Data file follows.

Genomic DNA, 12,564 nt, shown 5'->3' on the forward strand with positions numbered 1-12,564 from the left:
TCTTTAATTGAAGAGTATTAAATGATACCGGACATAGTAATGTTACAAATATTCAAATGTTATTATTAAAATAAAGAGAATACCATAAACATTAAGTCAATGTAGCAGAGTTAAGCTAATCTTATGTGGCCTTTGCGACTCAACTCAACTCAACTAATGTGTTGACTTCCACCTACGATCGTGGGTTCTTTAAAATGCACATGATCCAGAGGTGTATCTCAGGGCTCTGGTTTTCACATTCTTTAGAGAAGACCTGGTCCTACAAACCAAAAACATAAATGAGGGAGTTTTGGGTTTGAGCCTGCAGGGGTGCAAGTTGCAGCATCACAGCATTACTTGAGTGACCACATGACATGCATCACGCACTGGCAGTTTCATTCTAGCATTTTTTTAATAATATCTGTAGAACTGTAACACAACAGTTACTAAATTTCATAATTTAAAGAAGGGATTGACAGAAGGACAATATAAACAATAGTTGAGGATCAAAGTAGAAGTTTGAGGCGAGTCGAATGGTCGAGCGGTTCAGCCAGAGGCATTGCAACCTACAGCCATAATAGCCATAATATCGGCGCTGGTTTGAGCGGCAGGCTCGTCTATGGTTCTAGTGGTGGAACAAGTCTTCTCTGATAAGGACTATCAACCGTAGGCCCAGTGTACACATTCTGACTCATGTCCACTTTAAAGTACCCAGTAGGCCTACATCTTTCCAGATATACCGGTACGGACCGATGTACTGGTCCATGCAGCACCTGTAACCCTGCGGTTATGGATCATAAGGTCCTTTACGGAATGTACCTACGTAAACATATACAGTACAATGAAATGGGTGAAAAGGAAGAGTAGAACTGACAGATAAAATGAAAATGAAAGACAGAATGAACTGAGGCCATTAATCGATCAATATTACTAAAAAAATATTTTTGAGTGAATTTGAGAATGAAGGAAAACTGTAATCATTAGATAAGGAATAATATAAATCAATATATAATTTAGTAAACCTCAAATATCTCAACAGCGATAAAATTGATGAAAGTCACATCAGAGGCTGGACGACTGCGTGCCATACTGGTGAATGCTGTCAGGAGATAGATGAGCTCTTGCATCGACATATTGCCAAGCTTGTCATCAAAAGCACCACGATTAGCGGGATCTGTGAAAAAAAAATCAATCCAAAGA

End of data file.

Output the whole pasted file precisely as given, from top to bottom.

Genomic DNA, 12,564 nt, shown 5'->3' on the forward strand with positions numbered 1-12,564 from the left:
TCTTTAATTGAAGAGTATTAAATGATACCGGACATAGTAATGTTACAAATATTCAAATGTTATTATTAAAATAAAGAGAATACCATAAACATTAAGTCAATGTAGCAGAGTTAAGCTAATCTTATGTGGCCTTTGCGACTCAACTCAACTCAACTAATGTGTTGACTTCCACCTACGATCGTGGGTTCTTTAAAATGCACATGATCCAGAGGTGTATCTCAGGGCTCTGGTTTTCACATTCTTTAGAGAAGACCTGGTCCTACAAACCAAAAACATAAATGAGGGAGTTTTGGGTTTGAGCCTGCAGGGGTGCAAGTTGCAGCATCACAGCATTACTTGAGTGACCACATGACATGCATCACGCACTGGCAGTTTCATTCTAGCATTTTTTTAATAATATCTGTAGAACTGTAACACAACAGTTACTAAATTTCATAATTTAAAGAAGGGATTGACAGAAGGACAATATAAACAATAGTTGAGGATCAAAGTAGAAGTTTGAGGCGAGTCGAATGGTCGAGCGGTTCAGCCAGAGGCATTGCAACCTACAGCCATAATAGCCATAATATCGGCGCTGGTTTGAGCGGCAGGCTCGTCTATGGTTCTAGTGGTGGAACAAGTCTTCTCTGATAAGGACTATCAACCGTAGGCCCAGTGTACACATTCTGACTCATGTCCACTTTAAAGTACCCAGTAGGCCTACATCTTTCCAGATATACCGGTACGGACCGATGTACTGGTCCATGCAGCACCTGTAACCCTGCGGTTATGGATCATAAGGTCCTTTACGGAATGTACCTACGTAAACATATACAGTACAATGAAATGGGTGAAAAGGAAGAGTAGAACTGACAGATAAAATGAAAATGAAAGACAGAATGAACTGAGGCCATTAATCGATCAATATTACTAAAAAAATATTTTTGAGTGAATTTGAGAATGAAGGAAAACTGTAATCATTAGATAAGGAATAATATAAATCAATATATAATTTAGTAAACCTCAAATATCTCAACAGCGATAAAATTGATGAAAGTCACATCAGAGGCTGGACGACTGCGTGCCATACTGGTGAATGCTGTCAGGAGATAGATGAGCTCTTGCATCGACATATTGCCAAGCTTGTCATCAAAAGCACCACGATTAGCGGGATCTGTGAAAAAAAAATCAATCCAAAGA